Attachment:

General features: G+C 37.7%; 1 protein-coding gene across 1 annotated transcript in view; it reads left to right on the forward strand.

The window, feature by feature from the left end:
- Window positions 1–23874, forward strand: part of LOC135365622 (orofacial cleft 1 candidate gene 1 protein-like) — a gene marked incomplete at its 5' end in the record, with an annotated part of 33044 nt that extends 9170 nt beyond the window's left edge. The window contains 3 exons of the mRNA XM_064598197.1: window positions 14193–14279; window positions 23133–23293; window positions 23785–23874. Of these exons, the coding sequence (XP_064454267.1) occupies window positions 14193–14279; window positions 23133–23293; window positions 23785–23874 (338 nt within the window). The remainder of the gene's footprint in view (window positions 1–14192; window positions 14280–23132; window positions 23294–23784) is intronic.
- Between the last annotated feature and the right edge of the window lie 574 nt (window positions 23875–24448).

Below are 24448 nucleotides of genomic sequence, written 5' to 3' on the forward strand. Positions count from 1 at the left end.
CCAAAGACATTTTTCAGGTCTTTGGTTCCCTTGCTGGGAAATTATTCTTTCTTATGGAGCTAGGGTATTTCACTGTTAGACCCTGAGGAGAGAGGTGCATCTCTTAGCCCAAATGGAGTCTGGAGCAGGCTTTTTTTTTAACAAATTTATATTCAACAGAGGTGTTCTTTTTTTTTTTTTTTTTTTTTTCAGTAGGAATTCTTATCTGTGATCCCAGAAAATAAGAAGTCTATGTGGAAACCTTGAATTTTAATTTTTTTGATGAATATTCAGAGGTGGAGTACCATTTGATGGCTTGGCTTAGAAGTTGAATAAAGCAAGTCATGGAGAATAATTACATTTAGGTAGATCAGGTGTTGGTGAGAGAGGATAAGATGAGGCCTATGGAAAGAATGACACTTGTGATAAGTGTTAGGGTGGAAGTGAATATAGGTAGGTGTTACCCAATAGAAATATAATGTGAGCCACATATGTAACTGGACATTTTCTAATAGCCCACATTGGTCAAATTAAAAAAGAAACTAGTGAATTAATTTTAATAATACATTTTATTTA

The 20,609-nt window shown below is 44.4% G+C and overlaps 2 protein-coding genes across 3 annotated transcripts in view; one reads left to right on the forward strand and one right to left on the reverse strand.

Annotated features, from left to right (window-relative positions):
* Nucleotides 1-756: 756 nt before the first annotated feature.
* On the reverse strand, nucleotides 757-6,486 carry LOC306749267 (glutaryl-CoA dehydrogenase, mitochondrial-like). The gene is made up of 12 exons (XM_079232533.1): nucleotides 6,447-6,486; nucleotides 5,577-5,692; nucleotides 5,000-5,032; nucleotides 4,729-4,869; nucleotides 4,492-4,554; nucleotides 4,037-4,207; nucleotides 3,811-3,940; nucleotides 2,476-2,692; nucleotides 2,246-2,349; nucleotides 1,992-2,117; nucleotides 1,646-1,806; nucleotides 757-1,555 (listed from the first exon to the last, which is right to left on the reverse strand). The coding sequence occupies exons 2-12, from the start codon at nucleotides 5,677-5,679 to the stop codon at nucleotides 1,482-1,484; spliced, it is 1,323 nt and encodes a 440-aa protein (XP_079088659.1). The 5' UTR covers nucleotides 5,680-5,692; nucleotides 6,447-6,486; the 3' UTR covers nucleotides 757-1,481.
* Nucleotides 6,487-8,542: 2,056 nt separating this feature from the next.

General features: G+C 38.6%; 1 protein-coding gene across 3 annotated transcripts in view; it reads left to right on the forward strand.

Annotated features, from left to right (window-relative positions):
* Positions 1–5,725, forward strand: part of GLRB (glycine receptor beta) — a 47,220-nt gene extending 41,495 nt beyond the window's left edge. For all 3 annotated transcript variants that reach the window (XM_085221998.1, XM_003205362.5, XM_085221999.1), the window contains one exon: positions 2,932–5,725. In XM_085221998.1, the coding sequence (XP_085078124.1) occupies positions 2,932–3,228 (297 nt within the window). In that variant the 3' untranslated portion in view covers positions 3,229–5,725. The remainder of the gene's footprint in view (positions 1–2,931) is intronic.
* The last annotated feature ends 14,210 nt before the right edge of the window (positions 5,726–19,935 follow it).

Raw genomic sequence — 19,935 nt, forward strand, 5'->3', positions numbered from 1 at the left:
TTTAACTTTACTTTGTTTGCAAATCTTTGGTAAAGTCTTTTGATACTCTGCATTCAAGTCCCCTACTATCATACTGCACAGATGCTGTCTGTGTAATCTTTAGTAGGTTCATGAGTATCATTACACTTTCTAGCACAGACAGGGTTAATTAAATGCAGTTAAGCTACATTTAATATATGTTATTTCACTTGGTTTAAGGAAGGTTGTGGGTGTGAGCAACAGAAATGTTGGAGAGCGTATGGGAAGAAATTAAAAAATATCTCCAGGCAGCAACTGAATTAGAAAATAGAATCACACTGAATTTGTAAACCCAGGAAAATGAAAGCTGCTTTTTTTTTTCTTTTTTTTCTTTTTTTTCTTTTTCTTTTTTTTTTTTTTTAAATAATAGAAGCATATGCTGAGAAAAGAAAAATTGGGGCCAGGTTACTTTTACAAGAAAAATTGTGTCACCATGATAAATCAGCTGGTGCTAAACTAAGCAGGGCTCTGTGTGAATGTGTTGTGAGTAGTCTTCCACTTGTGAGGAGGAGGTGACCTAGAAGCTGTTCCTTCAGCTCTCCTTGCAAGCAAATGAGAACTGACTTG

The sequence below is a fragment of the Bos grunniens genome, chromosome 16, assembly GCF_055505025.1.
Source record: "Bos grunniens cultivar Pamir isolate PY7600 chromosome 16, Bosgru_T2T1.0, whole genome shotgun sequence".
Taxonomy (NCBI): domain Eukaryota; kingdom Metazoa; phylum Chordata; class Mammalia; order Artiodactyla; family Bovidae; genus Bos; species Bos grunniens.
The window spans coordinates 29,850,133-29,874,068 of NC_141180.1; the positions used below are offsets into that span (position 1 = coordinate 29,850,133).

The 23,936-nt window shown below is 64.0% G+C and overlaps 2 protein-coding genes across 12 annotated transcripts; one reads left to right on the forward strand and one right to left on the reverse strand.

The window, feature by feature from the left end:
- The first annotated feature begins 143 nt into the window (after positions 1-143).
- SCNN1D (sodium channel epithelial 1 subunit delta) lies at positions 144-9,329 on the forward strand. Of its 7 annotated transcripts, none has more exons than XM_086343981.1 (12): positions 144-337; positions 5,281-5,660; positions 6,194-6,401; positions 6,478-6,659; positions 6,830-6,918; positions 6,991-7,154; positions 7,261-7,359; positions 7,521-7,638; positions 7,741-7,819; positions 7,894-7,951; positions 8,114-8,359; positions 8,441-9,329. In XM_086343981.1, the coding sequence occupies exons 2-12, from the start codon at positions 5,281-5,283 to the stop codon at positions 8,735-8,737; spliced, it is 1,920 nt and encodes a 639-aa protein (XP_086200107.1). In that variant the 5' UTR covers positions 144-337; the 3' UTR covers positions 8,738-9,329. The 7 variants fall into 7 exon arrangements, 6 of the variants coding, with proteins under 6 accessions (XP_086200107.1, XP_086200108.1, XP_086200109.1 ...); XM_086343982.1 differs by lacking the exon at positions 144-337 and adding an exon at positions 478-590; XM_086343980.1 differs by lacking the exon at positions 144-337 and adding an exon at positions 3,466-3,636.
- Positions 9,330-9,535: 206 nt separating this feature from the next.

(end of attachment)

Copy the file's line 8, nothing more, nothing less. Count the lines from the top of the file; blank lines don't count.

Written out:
Annotated features, from left to right (window-relative positions):